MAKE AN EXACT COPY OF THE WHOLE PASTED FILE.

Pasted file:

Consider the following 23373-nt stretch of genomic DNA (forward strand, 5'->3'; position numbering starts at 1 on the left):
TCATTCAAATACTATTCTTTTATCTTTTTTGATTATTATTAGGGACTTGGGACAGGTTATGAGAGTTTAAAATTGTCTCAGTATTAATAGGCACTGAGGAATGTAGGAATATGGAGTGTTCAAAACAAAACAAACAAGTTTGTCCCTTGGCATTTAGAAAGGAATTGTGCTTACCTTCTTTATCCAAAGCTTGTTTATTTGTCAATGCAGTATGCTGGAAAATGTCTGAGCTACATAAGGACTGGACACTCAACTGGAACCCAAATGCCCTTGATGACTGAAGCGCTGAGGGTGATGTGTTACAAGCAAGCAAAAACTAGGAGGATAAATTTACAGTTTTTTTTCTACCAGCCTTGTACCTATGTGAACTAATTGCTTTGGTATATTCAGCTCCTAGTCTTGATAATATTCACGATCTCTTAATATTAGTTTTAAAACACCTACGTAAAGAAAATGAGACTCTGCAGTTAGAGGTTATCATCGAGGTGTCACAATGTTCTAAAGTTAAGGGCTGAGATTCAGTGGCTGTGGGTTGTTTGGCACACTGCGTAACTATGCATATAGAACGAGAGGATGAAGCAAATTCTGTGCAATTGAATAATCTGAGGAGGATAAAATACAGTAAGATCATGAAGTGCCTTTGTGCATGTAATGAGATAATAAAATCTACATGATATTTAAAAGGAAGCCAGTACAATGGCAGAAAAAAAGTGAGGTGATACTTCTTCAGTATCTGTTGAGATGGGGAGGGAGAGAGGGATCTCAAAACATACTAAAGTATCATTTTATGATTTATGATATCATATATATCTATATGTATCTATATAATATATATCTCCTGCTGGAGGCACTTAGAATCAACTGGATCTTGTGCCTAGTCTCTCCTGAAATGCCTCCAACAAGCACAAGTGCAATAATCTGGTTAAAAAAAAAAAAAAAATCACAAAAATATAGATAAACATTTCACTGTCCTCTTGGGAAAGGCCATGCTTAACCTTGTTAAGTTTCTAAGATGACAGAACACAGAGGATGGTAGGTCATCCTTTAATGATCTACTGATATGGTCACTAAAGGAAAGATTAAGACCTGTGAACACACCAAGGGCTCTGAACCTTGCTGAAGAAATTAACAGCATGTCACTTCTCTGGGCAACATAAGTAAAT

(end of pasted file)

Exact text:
Consider the following 23373-nt stretch of genomic DNA (forward strand, 5'->3'; position numbering starts at 1 on the left):
TCATTCAAATACTATTCTTTTATCTTTTTTGATTATTATTAGGGACTTGGGACAGGTTATGAGAGTTTAAAATTGTCTCAGTATTAATAGGCACTGAGGAATGTAGGAATATGGAGTGTTCAAAACAAAACAAACAAGTTTGTCCCTTGGCATTTAGAAAGGAATTGTGCTTACCTTCTTTATCCAAAGCTTGTTTATTTGTCAATGCAGTATGCTGGAAAATGTCTGAGCTACATAAGGACTGGACACTCAACTGGAACCCAAATGCCCTTGATGACTGAAGCGCTGAGGGTGATGTGTTACAAGCAAGCAAAAACTAGGAGGATAAATTTACAGTTTTTTTTCTACCAGCCTTGTACCTATGTGAACTAATTGCTTTGGTATATTCAGCTCCTAGTCTTGATAATATTCACGATCTCTTAATATTAGTTTTAAAACACCTACGTAAAGAAAATGAGACTCTGCAGTTAGAGGTTATCATCGAGGTGTCACAATGTTCTAAAGTTAAGGGCTGAGATTCAGTGGCTGTGGGTTGTTTGGCACACTGCGTAACTATGCATATAGAACGAGAGGATGAAGCAAATTCTGTGCAATTGAATAATCTGAGGAGGATAAAATACAGTAAGATCATGAAGTGCCTTTGTGCATGTAATGAGATAATAAAATCTACATGATATTTAAAAGGAAGCCAGTACAATGGCAGAAAAAAAGTGAGGTGATACTTCTTCAGTATCTGTTGAGATGGGGAGGGAGAGAGGGATCTCAAAACATACTAAAGTATCATTTTATGATTTATGATATCATATATATCTATATGTATCTATATAATATATATCTCCTGCTGGAGGCACTTAGAATCAACTGGATCTTGTGCCTAGTCTCTCCTGAAATGCCTCCAACAAGCACAAGTGCAATAATCTGGTTAAAAAAAAAAAAAAAATCACAAAAATATAGATAAACATTTCACTGTCCTCTTGGGAAAGGCCATGCTTAACCTTGTTAAGTTTCTAAGATGACAGAACACAGAGGATGGTAGGTCATCCTTTAATGATCTACTGATATGGTCACTAAAGGAAAGATTAAGACCTGTGAACACACCAAGGGCTCTGAACCTTGCTGAAGAAATTAACAGCATGTCACTTCTCTGGGCAACATAAGTAAAT